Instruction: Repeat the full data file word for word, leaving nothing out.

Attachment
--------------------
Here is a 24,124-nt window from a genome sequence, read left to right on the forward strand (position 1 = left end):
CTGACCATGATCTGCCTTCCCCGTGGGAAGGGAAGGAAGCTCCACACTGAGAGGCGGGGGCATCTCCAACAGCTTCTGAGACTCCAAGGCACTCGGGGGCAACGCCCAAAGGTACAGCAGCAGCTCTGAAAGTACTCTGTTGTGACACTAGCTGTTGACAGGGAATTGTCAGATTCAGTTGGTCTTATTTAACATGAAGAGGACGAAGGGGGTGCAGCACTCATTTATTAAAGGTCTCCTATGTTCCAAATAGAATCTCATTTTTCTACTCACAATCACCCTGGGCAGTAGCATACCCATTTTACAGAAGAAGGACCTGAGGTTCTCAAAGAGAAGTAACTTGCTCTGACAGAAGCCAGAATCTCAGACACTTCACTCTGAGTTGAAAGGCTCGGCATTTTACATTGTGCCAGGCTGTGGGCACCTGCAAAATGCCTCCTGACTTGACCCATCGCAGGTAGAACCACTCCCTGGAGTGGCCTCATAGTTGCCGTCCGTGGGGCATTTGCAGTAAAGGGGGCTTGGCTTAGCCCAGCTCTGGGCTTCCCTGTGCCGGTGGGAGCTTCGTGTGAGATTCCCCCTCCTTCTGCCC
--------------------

Here is a 24,124-nt window from a genome sequence, read left to right on the forward strand (position 1 = left end):
CTGACCATGATCTGCCTTCCCCGTGGGAAGGGAAGGAAGCTCCACACTGAGAGGCGGGGGCATCTCCAACAGCTTCTGAGACTCCAAGGCACTCGGGGGCAACGCCCAAAGGTACAGCAGCAGCTCTGAAAGTACTCTGTTGTGACACTAGCTGTTGACAGGGAATTGTCAGATTCAGTTGGTCTTATTTAACATGAAGAGGACGAAGGGGGTGCAGCACTCATTTATTAAAGGTCTCCTATGTTCCAAATAGAATCTCATTTTTCTACTCACAATCACCCTGGGCAGTAGCATACCCATTTTACAGAAGAAGGACCTGAGGTTCTCAAAGAGAAGTAACTTGCTCTGACAGAAGCCAGAATCTCAGACACTTCACTCTGAGTTGAAAGGCTCGGCATTTTACATTGTGCCAGGCTGTGGGCACCTGCAAAATGCCTCCTGACTTGACCCATCGCAGGTAGAACCACTCCCTGGAGTGGCCTCATAGTTGCCGTCCGTGGGGCATTTGCAGTAAAGGGGGCTTGGCTTAGCCCAGCTCTGGGCTTCCCTGTGCCGGTGGGAGCTTCGTGTGAGATTCCCCCTCCTTCTGCCC